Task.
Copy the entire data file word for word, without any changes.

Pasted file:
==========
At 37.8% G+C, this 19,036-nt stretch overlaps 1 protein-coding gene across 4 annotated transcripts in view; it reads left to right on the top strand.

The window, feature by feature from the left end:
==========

At 37.8% G+C, this 19,036-nt stretch overlaps 1 protein-coding gene across 4 annotated transcripts in view; it reads left to right on the top strand.

The window, feature by feature from the left end: